Gupton jumped at the opportunity to play Letts on Amazon’s Goliath, which was co-created by David E. Kelley (L.A. Law) and starred Oscar winner Billy Bob Thornton (Sling Blade) and Oscar winner William Hurt (Kiss of the Spider Woman). Goliath reunited Gupton with Maria Bello, his Prime Suspect co-star.

“I was honored to join that incredible cast and team,” he said. “I received an offer to play this snarky, intelligent, not-so-good dude Leonard Letts on a show that starred [Hur]) and [Thornton]. I mean, come on man – was I going to turn that chance down? I've been dying to play a bad guy. I get nice cats all the time, but Leonard was a step in the other direction, even though he  all that bad in the end.”

A Detroit native, Gupton attended the University of Detroit Jesuit High School and Academy. Upon graduation, he earned his undergraduate degree in music education from the University of Michigan. From there, he earned his graduate degree in drama from the Juilliard School in New York City. Gupton studied conducting at the Aspen Music Festival & School in Colorado and the National Conducting Institute in Washington, D.C. At the latter, Gupton studied under composer Leonard Slatkin before he came to the Detroit Symphony Orchestra.

“Speaking of the DSO, I’ve been fortunate to have conducted for them numerous times in education and outdoor events, and I take a truly personal and special pride in standing before them, especially since some of the musicians in that orchestra were some of the first symphony orchestra musicians I had ever seen live. A lot of folks just don’t know how great an ensemble the hometown orchestra truly is,” he said.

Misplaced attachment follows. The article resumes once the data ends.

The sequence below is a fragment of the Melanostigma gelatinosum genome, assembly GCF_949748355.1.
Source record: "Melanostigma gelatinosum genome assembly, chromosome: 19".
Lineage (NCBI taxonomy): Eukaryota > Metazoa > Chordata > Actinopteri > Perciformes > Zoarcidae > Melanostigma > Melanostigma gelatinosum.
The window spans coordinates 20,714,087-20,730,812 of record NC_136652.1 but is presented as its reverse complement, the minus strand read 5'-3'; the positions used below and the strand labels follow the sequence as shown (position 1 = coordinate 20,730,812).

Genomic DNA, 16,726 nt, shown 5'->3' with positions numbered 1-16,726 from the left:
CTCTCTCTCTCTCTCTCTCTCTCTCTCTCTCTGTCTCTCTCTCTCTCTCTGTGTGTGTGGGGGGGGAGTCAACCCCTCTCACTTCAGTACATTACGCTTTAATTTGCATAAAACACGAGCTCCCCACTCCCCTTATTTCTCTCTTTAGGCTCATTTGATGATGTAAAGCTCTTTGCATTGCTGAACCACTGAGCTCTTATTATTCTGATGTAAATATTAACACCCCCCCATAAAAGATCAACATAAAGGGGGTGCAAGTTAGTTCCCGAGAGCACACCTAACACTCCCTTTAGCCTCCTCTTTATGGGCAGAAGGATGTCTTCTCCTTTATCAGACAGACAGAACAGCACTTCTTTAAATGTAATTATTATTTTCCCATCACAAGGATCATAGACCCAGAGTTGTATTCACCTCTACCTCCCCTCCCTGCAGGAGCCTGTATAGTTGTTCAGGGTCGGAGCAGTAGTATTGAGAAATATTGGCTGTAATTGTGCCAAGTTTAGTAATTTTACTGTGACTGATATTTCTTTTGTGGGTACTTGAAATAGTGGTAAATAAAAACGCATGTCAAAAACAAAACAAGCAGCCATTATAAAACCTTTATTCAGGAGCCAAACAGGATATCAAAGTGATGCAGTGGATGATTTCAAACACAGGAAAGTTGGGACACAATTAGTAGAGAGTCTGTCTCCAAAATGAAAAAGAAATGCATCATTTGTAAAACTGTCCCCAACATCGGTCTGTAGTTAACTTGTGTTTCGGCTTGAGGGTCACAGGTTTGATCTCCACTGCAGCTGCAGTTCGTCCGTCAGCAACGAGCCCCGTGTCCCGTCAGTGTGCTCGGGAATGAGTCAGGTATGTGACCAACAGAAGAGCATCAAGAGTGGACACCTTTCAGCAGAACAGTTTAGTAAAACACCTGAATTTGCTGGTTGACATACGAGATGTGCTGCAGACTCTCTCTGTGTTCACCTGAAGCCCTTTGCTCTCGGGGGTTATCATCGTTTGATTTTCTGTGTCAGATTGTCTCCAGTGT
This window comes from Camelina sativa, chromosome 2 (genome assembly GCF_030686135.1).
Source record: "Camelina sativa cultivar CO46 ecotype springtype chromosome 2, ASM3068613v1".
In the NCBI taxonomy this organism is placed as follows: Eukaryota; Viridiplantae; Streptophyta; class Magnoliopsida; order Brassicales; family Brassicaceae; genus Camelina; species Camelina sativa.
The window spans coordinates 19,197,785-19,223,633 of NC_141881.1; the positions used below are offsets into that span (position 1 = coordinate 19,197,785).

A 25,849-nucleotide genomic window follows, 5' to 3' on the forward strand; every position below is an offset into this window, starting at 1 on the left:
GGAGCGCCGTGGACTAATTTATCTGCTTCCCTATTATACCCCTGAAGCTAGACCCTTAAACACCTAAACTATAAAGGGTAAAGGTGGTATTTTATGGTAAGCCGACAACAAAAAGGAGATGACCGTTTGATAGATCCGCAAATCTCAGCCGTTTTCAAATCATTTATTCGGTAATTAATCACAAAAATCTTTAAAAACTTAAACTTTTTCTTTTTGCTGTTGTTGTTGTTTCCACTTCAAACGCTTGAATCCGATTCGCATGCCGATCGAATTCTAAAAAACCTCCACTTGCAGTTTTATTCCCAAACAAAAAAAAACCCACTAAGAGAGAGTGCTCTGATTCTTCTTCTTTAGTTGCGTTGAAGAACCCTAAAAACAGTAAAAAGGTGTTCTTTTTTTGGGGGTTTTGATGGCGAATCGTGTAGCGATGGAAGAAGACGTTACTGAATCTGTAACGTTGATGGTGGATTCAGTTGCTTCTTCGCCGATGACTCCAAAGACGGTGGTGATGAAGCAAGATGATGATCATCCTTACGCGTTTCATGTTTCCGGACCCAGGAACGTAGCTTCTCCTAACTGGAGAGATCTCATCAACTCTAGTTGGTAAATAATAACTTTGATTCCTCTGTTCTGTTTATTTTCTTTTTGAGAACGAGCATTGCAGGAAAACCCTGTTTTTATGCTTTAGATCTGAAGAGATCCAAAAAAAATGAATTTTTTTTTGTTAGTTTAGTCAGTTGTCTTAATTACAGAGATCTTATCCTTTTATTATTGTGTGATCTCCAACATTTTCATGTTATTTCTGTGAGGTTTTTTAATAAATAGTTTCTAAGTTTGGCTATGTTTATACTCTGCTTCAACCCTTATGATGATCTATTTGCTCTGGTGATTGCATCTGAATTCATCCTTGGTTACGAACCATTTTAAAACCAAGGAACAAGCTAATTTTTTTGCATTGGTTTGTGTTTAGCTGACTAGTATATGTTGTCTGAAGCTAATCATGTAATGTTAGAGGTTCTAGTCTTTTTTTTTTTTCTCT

Gupton starred in plays at U-M, citing August Wilson as one of his favorite playwrights. After failing to get into U-M’s graduate program in conducting, Gupton switched gears and went into acting. 

“It was a good rejection. I learned a lot about myself and it taught me valuable things. It also gave me some fire and a chip on my shoulder. Sometimes, one needs these things. I believe in good, motivating chips on the shoulder. The constructive ones. And I’ve definitely got a few. They definitely add spice, but they also educate,” he said. “So, anyways, after music school, I decided to try to pursue drama and use a different part of my voice for a while, be a part of story-telling in a different way. Now I’m fortunate to have a presence in both worlds as a professional. Blessings counted.”

He made his first television appearance, guest-starring on a 1999 episode of Law & Order, where he met creator Dick Wolf. Wolf cast Gupton in his first regular role as Charles Foster on 2000-01’s Deadline, a short-lived L&O spin-off about the New York Ledger, a fictional daily newspaper seen in Wolf’s L&O shows modeled after the New York Post.

“I’ll always be grateful (to Wolf),” Gupton said. “His empire is legendary.”